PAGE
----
So the “June Series,” being that all three records came out every June for the last 4 years, begins with Murray Street, which is a nod both to the location of the studio space they’ve recorded in for many years. It also X’ed the spot for a rogue 9/11 airplane engine. The notable addition of Jim O’Rourke, who contributed an instrument or two in NYC Ghosts & Flowers, brought considerable depth to the Television-like jams that occur most notably in “Rain On Tin” and “Sympathy for the Strawberry,” the latter having a 3 minute intro before the vocals actually begin. Dipping a toe in the water with “The Empty Page” and “Disconnection Notice,” singer/guitarist Thurston Moore’s first couple tracks, you already sense a departure for them in terms of sound. It’s not an epic journey by any stretch, Lee Renaldo’s “Karen Revisited” weighs in with some thick sonic gasp and whine for a seven minute outro and Kim Gordon’s “Plastic Sun” is a quick marriage of off-key guitar strings and vocal chords, but accessibility does seem more probable for them.

“Radical Adults Lick Godhead Style” is a rather surreal and cryptic straight-ahead, strum heavy rocker that comes off like some sort of scene obit. It either serves to suggest the impending irrelevance that may befall Moore & Band, or as a poetic pat on the back to rock’s elders for beginning and ending for the sake of rock n’ roll.

”I am dead by the beauty of strangers/In horror my eye-head transforms them
Into smiling beautific roommates /From dust to dust they create rock and roll”


This track reeks with a sense of nostalgia and maybe some curiosity about the mortality of Sonic Youth’s being and future existence.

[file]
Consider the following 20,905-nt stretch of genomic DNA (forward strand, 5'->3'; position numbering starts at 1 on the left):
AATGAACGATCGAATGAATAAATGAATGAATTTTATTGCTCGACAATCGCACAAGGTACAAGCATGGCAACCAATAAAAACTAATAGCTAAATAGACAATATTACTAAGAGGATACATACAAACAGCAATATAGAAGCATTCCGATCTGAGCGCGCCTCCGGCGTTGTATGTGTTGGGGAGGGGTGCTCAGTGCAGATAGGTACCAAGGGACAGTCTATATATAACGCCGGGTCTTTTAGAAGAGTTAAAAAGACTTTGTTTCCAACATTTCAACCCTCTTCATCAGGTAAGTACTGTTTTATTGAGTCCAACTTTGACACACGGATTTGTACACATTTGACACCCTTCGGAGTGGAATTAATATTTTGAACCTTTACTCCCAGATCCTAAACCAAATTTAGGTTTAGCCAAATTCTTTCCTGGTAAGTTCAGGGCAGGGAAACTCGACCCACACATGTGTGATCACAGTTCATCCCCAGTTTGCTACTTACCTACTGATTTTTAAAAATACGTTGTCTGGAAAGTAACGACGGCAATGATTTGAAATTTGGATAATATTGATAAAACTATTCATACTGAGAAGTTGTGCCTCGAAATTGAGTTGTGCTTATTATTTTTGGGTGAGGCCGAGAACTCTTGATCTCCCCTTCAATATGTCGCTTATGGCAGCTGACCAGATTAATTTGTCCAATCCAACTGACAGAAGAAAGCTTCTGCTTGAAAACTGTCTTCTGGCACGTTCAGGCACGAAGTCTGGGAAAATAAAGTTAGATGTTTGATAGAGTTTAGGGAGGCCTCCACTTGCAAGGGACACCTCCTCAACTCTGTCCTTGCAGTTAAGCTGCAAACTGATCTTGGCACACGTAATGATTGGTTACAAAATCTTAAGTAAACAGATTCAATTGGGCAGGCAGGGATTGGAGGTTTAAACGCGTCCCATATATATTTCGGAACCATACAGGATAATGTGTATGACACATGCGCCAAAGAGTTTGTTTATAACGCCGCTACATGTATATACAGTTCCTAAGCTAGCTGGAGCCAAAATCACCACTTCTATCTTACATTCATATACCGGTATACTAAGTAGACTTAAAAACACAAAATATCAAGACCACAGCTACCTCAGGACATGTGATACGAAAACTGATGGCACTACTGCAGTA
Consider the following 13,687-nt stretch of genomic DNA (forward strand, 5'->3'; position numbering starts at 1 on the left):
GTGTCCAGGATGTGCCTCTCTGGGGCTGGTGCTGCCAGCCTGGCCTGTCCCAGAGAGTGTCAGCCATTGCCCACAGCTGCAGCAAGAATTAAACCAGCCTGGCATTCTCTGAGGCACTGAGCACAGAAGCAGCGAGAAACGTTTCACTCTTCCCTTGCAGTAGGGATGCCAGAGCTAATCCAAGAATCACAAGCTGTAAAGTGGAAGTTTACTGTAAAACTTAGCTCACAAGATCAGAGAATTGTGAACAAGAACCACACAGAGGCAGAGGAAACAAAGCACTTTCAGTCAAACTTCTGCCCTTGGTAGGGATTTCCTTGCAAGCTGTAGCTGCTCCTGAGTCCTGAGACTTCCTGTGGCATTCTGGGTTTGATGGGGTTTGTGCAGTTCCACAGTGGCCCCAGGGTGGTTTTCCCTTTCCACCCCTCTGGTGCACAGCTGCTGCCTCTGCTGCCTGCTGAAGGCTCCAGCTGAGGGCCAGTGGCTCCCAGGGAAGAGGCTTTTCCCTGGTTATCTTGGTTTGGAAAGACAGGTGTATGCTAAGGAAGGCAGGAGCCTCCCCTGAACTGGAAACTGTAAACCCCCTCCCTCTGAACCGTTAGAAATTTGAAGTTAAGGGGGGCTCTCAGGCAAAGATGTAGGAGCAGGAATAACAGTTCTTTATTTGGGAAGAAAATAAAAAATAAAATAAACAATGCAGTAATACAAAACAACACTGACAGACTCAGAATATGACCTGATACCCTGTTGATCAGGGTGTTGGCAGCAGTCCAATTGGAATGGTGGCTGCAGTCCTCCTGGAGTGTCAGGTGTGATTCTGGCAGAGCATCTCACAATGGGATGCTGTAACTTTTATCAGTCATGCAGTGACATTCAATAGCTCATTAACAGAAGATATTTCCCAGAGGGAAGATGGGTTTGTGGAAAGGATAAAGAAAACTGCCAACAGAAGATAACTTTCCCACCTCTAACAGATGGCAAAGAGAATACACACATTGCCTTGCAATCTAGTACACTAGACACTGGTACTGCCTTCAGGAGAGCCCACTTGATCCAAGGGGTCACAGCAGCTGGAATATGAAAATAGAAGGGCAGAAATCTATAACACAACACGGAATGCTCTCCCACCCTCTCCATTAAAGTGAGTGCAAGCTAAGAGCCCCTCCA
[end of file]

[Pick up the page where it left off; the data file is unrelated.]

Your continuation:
Sonic Nurse, at first, seems like the inconsequential middle kid that follows its older brother’s example too closely. It continues to delve into SY’s preoccupation with guitar strings, light feedback and mellow output, but the album seems very formulaic, following Murray Street’s sequencing a bit too closely. Sometimes it even seems bored. The paint-by-numbers “Pattern Recognition” and the sleepy “Unmade Bed” and “Dripping Dream” fail to make much of an impression despite Nurse’s later tracks improving the mix a bit. In fact, it’s a rare case where the last half of the album makes more sense.

“Mariah Carey & The Arthur Doyle Hand Cream,” (later changed to “Kim Gordon & The Arthur Doyle Hand Cream” due to law & order blah blah blah), is the bad idea, needlessly fucking up the album’s already uncertain momentum with excessive grit and grime while filling the “Plastic Sun” spot.

Things improve with “Stones” and “Dude Ranch Nurse,” the point where the band suddenly seems interested in the fact that they’re making an album. “Stones” picks up the tempo while “Dude Ranch Nurse,” my favorite track on the album, makes an emotional investment through some beautiful six-string intermingling and harmonics.

Lee Renaldo, refusing to completely abandon his prosaic and desperate odes to whatever the fuck he’s talking about, adds some eerie feedback and nervous energy with “Paper Cup Exit.”